- Crude prices may fall further as demand growth slows, IEA says
- Agency cuts 2016 global demand outlook, raises non-OPEC supply
Crude dropped to the lowest in more than 12-years in New York after the International Energy Agency said the global market could “drown in oversupply.”
West Texas Intermediate futures fell 3.3 percent. The IEA cut 2016 estimates for global oil demand as China’s economic growth weakens, and raised forecasts for output outside the Organization of Petroleum Exporting Countries. The removal of restrictions on Iranian crude sales is seen prolonging the supply glut. Brent futures rebounded as data showed Chinese growth was in line with government targets.
"There’s just too much oil out there," said Kyle Cooper, director of research with IAF Advisors and Cypress Energy Capital Management in Houston. "While we’re not going to be getting any deliveries of Iranian crude, they will displace other oils which will head here. There’s no light at the end of the tunnel."
Oil is down 23 percent this year amid volatility in Chinese markets and an expected surge in Iranian exports. The International Monetary Fund cut its world growth outlook for 2016 to 3.4 percent from 3.6 percent as the commodities slump and political gridlock push Brazil deeper into recession, plunging oil prices hobble Middle East crude producers, and the rising dollar curbs U.S. prospects.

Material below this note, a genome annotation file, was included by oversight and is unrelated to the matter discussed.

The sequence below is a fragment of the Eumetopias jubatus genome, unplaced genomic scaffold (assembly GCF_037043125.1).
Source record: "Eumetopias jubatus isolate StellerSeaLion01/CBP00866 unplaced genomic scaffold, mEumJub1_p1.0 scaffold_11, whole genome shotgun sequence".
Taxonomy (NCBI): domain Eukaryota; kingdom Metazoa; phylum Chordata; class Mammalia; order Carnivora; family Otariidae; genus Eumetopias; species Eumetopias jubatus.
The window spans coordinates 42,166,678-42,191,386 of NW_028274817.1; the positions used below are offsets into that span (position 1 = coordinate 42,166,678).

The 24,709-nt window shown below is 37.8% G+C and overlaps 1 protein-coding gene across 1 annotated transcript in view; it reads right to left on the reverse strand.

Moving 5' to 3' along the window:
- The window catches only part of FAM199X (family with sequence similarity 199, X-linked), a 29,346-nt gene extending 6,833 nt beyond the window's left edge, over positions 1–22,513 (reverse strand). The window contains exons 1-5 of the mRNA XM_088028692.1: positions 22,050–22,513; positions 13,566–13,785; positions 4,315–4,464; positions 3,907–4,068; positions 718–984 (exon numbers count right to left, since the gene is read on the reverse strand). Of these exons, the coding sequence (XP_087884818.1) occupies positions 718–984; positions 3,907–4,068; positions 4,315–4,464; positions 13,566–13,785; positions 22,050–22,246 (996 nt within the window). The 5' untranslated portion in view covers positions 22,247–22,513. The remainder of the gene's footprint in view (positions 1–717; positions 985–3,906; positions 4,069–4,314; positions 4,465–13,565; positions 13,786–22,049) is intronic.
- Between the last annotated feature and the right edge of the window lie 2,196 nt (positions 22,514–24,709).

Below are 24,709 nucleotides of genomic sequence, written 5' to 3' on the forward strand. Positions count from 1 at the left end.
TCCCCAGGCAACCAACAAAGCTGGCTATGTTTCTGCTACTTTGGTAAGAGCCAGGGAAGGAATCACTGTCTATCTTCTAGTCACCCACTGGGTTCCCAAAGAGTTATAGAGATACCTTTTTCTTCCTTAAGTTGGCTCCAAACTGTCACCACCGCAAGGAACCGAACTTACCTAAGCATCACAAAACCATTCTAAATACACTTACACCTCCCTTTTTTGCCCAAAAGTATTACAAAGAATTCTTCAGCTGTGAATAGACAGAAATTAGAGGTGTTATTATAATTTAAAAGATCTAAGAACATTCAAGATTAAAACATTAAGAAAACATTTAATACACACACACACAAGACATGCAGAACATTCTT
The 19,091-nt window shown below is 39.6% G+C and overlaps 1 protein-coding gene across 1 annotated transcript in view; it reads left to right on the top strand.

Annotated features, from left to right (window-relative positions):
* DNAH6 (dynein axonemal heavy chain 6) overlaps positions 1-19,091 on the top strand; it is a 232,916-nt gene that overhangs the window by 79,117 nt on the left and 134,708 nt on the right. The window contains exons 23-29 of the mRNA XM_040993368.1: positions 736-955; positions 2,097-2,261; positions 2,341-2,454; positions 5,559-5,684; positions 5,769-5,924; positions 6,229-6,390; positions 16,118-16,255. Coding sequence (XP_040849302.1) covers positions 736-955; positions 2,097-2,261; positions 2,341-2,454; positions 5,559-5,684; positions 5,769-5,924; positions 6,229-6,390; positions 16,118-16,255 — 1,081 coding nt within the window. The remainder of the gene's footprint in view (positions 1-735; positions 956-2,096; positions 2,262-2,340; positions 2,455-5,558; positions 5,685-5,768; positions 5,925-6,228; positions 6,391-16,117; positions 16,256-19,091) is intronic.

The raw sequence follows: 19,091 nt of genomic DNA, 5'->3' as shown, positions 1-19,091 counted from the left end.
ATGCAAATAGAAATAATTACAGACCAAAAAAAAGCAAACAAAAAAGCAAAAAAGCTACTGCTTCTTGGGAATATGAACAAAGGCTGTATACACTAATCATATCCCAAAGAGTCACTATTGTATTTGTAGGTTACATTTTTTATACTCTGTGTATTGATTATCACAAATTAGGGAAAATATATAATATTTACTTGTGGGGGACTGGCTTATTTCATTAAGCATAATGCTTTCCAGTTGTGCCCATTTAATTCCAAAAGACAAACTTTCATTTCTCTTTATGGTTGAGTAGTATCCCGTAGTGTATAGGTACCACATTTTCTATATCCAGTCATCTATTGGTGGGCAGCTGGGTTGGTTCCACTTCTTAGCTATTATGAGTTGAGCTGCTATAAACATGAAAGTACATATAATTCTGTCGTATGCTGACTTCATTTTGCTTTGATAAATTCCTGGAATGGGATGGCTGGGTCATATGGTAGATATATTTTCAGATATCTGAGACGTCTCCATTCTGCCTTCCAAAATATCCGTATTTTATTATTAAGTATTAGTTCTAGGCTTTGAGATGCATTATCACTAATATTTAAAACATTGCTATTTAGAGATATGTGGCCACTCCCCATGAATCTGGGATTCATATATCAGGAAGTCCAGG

WTI for February delivery, which expires Wednesday, slipped 96 cents to close at $28.46 a barrel on the New York Mercantile Exchange. It was the lowest settlement since September 2003. The more-active March future decreased 82 cents to $29.57. Monday’s transactions were booked with Tuesday’s because of the Martin Luther King Jr. holiday. Total volume traded was 68 percent higher than the 100-day average at 2:45 p.m.
Brent for March settlement climbed 21 cents, or 0.7 percent, to end the session at $28.76 a barrel on the London-based ICE Futures Europe exchange. The contract fell 1.4 percent to $28.55 on Monday, the lowest close since December 2003. Brent closed at an 81-cent discount to March WTI.
While non-OPEC supply is set to drop 600,000 barrels a day in 2016, Iran’s comeback could fill that gap by the middle of the year, according to the IEA. As a result, world markets may be left with a surplus of 1.5 million barrels a day in the first half.
Iran’s Oil Ministry gave directions to increase output by 500,000 barrels a day after international sanctions were lifted, its news agency Shana said. Neighboring countries will pump more within six to 12 months and take away Iranian market share if it doesn’t boost production, said Roknoddin Javadi, managing director of state-run National Iranian Oil Co., according to Shana.
OPEC has forecast a steeper drop in supplies from rival producers this year as prices slump. Output outside the group will fall by 660,000 barrels a day, the group said Monday in its monthly market report, deepening the decline from its previous estimate by 270,000 barrels a day.
U.S. crude stockpiles probably rose 2.75 million barrels last week, a Bloomberg survey showed before a report from the Energy Information Administration on Thursday. The EIA data is projected to show that supplies of gasoline and distillate fuel also climbed.
"The fundamental reality is that the market is way oversupplied," said Bob Yawger, director of the futures division at Mizuho Securities USA in New York. "We’re not going to get a sizable rebound on fundamentals anytime soon."